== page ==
Updating wills and trusts is an important part of estate planning
As time passes, circumstances change, as do opinions and relationships. Often, for residents of Nevada, this fact is reflected in how quickly estate planning documents like wills and trusts become outdated. Common advice holds that even an annual review of the documentation in an estate plan would not be too frequent.
When it comes time to review the documents, there are several issues to take into account. The first is to consider whether an individual’s net worth has increased enough that a new, more sophisticated estate plan may be warranted. Individuals should also consider whether heirs or beneficiaries need to be updated, as changes in the family – such as births or divorces – may play into this.
Those who do not already have a will or a trust may want to make estate planning a top priority, as dying intestate can result in major complications for heirs. Individuals may find it helpful to prepare a net worth statement before considering an estate plan, as knowing a total level of wealth may be important during the planning process. Having a list of intended heirs will likely also prove useful, as well as a copy of a divorce decree if the individual has ever been divorced.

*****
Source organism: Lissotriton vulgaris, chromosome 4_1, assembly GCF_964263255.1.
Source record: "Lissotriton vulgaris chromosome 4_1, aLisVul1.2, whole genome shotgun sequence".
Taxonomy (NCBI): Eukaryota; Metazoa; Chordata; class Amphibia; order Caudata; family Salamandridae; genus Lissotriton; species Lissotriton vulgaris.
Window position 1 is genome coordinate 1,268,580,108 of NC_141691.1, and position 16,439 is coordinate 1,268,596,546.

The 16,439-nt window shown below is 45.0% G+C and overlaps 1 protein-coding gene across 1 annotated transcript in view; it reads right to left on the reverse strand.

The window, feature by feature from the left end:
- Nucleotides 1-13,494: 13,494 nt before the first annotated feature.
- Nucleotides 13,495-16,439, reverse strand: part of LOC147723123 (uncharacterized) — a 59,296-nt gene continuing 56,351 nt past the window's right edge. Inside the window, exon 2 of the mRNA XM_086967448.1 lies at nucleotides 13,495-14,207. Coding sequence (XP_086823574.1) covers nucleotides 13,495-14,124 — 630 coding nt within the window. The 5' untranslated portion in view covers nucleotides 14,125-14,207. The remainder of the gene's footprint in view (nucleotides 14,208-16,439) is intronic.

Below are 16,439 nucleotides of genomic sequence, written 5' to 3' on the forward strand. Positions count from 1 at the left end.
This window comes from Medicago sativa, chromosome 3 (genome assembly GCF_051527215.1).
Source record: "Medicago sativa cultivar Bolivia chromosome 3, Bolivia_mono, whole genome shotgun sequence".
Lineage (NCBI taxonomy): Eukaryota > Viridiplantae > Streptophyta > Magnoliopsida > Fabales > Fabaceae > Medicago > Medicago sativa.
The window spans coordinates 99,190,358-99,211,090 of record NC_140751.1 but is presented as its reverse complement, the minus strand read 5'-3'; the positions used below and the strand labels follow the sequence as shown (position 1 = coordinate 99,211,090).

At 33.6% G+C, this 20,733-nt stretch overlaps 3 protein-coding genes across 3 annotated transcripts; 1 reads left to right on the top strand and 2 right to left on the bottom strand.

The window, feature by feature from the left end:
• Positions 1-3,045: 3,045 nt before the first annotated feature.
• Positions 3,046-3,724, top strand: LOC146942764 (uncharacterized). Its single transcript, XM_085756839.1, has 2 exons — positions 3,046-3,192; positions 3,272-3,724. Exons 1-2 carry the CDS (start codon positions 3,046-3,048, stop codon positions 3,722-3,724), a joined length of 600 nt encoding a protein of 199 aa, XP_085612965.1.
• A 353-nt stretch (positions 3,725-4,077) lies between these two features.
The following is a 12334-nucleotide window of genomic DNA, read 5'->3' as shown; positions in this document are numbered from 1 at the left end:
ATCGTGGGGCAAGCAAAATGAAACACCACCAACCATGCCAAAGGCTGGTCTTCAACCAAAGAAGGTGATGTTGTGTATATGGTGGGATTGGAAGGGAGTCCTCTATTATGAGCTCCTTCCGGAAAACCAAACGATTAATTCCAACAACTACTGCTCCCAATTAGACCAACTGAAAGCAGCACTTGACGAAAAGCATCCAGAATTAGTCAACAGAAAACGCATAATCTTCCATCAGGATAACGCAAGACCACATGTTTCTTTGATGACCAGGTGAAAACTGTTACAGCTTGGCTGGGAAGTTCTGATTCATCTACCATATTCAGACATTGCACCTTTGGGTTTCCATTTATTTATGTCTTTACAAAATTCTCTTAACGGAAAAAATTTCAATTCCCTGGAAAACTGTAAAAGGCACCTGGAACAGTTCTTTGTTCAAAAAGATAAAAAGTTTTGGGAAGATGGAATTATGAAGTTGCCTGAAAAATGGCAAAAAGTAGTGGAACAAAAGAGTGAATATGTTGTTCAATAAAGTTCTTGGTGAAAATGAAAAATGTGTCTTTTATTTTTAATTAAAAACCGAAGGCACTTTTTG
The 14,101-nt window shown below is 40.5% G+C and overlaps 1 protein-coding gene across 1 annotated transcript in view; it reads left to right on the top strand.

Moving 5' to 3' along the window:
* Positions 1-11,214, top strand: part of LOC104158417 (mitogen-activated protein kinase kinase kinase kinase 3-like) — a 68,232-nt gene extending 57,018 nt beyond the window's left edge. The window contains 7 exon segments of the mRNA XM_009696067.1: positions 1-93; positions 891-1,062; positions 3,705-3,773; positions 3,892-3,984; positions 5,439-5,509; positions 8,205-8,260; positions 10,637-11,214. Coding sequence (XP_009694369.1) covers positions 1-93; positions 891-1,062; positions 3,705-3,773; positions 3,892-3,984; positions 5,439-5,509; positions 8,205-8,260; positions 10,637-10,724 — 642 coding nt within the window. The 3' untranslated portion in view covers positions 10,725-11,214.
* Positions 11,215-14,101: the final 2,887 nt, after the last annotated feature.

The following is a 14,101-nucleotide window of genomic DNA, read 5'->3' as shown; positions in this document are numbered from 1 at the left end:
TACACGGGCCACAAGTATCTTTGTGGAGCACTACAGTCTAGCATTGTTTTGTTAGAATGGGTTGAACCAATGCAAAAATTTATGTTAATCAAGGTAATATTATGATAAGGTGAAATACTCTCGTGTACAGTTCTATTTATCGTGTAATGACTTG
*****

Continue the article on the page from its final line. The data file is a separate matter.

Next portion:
Parents with minor children will have additional considerations, such a specifying a potential guardian to care for the children if both parents pass away. Parents also need to decide whether this same guardian would manage finances for the minor children or whether another individual is to be appointed to handle that aspect. With so many issues to consider, Nevada residents with questions regarding creating or updating wills and trusts or any other aspects of their estate plans would likely find the guidance of an estate planning lawyer beneficial.
Source: wtop.com, “Parents aging and us: How to prepare (Part 2)“, Dawn Doebler, May 3, 2017